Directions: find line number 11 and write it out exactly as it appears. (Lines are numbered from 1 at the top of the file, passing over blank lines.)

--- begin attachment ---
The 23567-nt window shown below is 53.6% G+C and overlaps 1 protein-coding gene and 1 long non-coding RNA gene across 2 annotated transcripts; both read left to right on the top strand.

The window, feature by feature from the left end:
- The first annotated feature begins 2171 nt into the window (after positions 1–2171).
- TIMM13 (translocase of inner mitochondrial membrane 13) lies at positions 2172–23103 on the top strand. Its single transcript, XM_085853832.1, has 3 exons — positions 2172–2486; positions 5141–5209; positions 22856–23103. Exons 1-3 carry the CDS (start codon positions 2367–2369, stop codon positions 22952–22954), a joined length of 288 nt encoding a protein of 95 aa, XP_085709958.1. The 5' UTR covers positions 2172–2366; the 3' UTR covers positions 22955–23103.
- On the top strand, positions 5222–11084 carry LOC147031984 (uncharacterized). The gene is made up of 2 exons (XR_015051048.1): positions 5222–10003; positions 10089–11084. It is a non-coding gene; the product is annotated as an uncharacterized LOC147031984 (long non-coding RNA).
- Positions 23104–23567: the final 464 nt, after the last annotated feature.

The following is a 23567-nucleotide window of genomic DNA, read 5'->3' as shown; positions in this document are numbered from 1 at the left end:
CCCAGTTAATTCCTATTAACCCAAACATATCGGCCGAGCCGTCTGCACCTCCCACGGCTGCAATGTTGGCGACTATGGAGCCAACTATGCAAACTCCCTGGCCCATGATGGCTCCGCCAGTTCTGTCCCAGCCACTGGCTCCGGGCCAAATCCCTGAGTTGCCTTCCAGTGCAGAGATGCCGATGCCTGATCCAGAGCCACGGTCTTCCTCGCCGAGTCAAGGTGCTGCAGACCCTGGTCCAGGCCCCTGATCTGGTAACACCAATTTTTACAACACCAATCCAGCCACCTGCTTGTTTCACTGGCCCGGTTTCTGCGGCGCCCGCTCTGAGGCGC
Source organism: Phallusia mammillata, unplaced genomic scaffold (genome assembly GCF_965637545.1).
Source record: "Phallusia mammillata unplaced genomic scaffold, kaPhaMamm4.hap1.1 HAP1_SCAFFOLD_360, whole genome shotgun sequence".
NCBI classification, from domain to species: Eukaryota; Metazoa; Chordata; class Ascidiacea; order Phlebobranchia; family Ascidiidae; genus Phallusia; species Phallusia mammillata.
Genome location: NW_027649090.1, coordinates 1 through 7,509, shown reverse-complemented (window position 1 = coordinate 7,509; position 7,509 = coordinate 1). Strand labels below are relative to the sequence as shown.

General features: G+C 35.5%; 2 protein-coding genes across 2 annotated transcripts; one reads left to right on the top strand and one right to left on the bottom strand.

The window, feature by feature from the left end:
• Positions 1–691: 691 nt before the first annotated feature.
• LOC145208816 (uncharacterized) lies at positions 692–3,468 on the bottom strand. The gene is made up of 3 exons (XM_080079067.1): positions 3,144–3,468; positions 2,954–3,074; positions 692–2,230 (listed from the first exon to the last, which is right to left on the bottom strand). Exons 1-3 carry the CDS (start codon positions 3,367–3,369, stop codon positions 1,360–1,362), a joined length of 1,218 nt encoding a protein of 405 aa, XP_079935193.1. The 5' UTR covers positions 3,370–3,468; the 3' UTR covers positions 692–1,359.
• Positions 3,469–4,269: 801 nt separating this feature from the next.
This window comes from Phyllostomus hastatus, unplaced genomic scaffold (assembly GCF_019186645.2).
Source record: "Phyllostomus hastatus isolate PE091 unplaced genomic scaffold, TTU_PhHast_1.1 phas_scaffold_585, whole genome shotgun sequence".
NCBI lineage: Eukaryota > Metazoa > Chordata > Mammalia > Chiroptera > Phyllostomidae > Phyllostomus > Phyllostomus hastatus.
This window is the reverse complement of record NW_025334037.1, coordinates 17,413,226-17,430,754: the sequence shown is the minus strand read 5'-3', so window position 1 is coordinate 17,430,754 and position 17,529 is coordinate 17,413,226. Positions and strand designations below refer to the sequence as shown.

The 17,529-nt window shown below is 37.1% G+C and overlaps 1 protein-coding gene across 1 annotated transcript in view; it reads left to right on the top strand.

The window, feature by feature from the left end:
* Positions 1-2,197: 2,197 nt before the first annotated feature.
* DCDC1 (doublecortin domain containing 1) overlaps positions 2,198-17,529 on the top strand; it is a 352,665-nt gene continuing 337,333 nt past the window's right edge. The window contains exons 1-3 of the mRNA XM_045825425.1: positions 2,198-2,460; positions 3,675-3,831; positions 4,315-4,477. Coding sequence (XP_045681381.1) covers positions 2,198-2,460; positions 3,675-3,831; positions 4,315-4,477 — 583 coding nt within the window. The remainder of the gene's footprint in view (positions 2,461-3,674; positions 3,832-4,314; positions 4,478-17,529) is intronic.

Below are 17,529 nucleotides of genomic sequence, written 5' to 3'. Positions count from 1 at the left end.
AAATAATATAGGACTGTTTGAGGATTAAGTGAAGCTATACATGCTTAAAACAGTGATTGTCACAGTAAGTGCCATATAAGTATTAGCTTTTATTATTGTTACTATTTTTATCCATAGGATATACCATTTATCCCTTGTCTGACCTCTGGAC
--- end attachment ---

NCBI classification, from domain to species: Eukaryota; Metazoa; Chordata; class Ascidiacea; order Phlebobranchia; family Ascidiidae; genus Phallusia; species Phallusia mammillata.